Devon Radio Presenter Judi Spiers Interviews Donald Sinden, Actor with the Voice You Can't Forget
PUBLISHED: 21:44 14 January 2010 | UPDATED: 14:35 20 February 2013
Boom and GRAVITAS<br/><br/><br/><br/>Judi meets the gentleman with the voice you can't forget<br/><br/><br/><br/>"I know, let's get him to read the telephone directory," some bright young BBC television researcher suggested.<br/><br/><br/><br/>"Great," we all thought, "that'll...
Boom and GRAVITAS
Judi meets the gentleman with the voice you can't forget
"I know, let's get him to read the telephone directory," some bright young BBC television researcher suggested.
"Great," we all thought, "that'll keep 'em hooked for at least 10 seconds."
"Aardvark Taxis, A1 Plumbing..." Fascinating. Perhaps that's why the aforementioned 'bright young thing' is now a top light entertainment director and I'm, well, I'm where I am!
He was, after all, referring to Donald Sinden, who at the time was having the mick taken out of him mercilessly every week by Spitting Image for his fruity vocal gymnastics. One particular scene I remember was his puppet, sitting in a restaurant calling for the waiter and asking: 'Do you serve a ham salad?' and the waiter replying: 'Yes, we serve salad to anyone!'
He was also shown fawning to the Queen and requesting a knighthood from her. Her Majesty, however, needed no prompting by a latex puppet, and Donald Sinden became Sir Donald in 1997.
And may I say what a gentleman he is. He has a lovely, self-deprecating sense of humour, and did indeed read the telephone directory live on television, and it was gripping! I am very pleased to report that, now in his 84th year, that sense of humour is still evident.
When I reminded him of that particular performance, he replied: "What have you got for me now? Could I read the news or something?" and wondered if appearing at both Exeter and North Devon Festivals with 'An Evening with Donald Sinden' was "going too far, Judi?"
Sir Donald Sinden's career is now in its sixth decade, and he is many things to many people. Those old enough will remember him in the films The Cruel Sea and Doctor in the House. On stage his King Lear won him two awards and was considered to be the finest of his generation. Such is his versatility that in the same year he had them rolling in the aisles in the farce Not Now, Darling.
On commenting on this he merely replied: "I need to do a farce every few years to keep my hand in. It's the most difficult thing to do. I mean, King Lear is a piece of cake compared with Not Now Darling."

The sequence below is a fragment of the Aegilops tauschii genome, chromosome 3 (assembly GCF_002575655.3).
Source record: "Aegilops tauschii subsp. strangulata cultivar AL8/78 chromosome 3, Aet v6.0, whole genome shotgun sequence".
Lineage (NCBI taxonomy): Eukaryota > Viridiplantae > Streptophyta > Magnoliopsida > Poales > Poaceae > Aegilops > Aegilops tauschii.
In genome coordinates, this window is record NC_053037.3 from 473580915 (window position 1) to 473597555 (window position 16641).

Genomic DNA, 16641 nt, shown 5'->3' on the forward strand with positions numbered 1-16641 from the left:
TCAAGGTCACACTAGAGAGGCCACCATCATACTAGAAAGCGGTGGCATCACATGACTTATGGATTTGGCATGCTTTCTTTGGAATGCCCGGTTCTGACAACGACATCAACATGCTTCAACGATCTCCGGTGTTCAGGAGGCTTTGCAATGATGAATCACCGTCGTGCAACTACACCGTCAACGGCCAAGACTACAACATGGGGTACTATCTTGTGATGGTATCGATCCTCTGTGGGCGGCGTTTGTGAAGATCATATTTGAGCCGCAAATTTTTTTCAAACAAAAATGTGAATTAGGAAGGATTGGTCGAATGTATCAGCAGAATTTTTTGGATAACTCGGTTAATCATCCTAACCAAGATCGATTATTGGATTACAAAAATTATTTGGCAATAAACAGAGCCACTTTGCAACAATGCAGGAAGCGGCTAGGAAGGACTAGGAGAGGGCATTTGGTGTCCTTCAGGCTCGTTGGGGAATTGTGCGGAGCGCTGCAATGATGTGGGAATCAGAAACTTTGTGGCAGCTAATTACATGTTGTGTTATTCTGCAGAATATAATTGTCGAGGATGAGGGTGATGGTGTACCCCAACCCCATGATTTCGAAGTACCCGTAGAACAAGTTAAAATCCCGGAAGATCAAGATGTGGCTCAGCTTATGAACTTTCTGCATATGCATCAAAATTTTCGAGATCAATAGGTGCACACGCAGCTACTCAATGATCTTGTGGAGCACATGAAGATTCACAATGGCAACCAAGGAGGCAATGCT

Then of course there were the television series Our Man at St Marks, Two's Company with the sublime Elaine Stritch, and Never the Twain with Windsor Davies, which ran for almost 11 years.
But how many people know he was, in fact, born in Plymouth?
"St Budeaux to be precise. My father was in the navy during the First World War, stationed in Devonport. My mother moved down to Plymouth to be around when the ship docked. They loved it down there and decided after the war to stay on. In due time my sister was born, and then myself."
Father had trained to become a chemist before he went into the navy and returned to it after the war, opening a shop in Plymouth. What a coincidence that his first film, The Cruel Sea, in which he played Lockhart, considered by many to be his finest role, should have taken him back to Plymouth. When I mentioned this, the old self-deprecation reared its head.
"Bit of bad luck for me to have this as my first film. Nothing was ever as good as that afterwards."
He then went on to tell me how another of our acting greats crashed a warship whilst filming.
"We had a scene to film of the ship The Compass Rose returning home after a North Sea battle. We were to come up the Tamar and turn into a closed dock, a stone-built dock, which was big enough to hold about ten destroyers. Jack Hawkins was supposed to be the captain, so he was standing on the bridge. The real captain was a chap called Captain Jack Boom.
"They made two holes in the front of the bridge. Captain Jack was on his knees peering through these holes actually giving the instructions, whereas it looked as if Hawkins was. We came up the Tamar, turned into the dock harbour and Captain Jack brought the boat to a standstill. It was the best bit of parking I'd seen. We all crowded round Captain Jack congratulating him, when the message came over that we had eight camera angles and three of them weren't working, so would we do the scene again?
"So back down the Tamar we went, and my job? I was in charge of the focs'le party and I had to give orders such as 'Stand by your wires and fenders'. I've no idea what they were. Other people did and they started rushing to the side.
Captain Jack was so pleased with himself this time that he came up the Tamar doing nine knots.
I was rather surprised and remember thinking that the sea was going past rather quickly. Then we turned into the dock and I gave my orders, 'Stand by your wires and fenders'.
The fenders had already been put over the side of the ship and regretfully we rammed one of Her Majesty's destroyers. Our anchor tore a hole nine feet long in the side of the destroyer. Rather embarrassing. The thing was that Jack Boom who had actually done it was on his knees, whereas it looked as if Hawkins had done it. My favourite moment was when an officer came out onto the bridge of the destroyer and shouted at us: 'Who the hell was driving your boat?' and we had to say 'Jack Hawkins'!"
Amazingly, that wonderfully distinctive voice for which Sir Donald is so well known had originally been considered too deep for the part, and had had to be raised for the film. "So I was landed with this hybrid voice."
Hybrid or no hybrid, it's lent gravitas to many of the roles he's played over the years, from Rank films to Judge John Deed, even the telephone directory... I just wish I'd heard him do X... Xavier B, Solihull, and Z... Zawalsnyski P, Balsall Heath.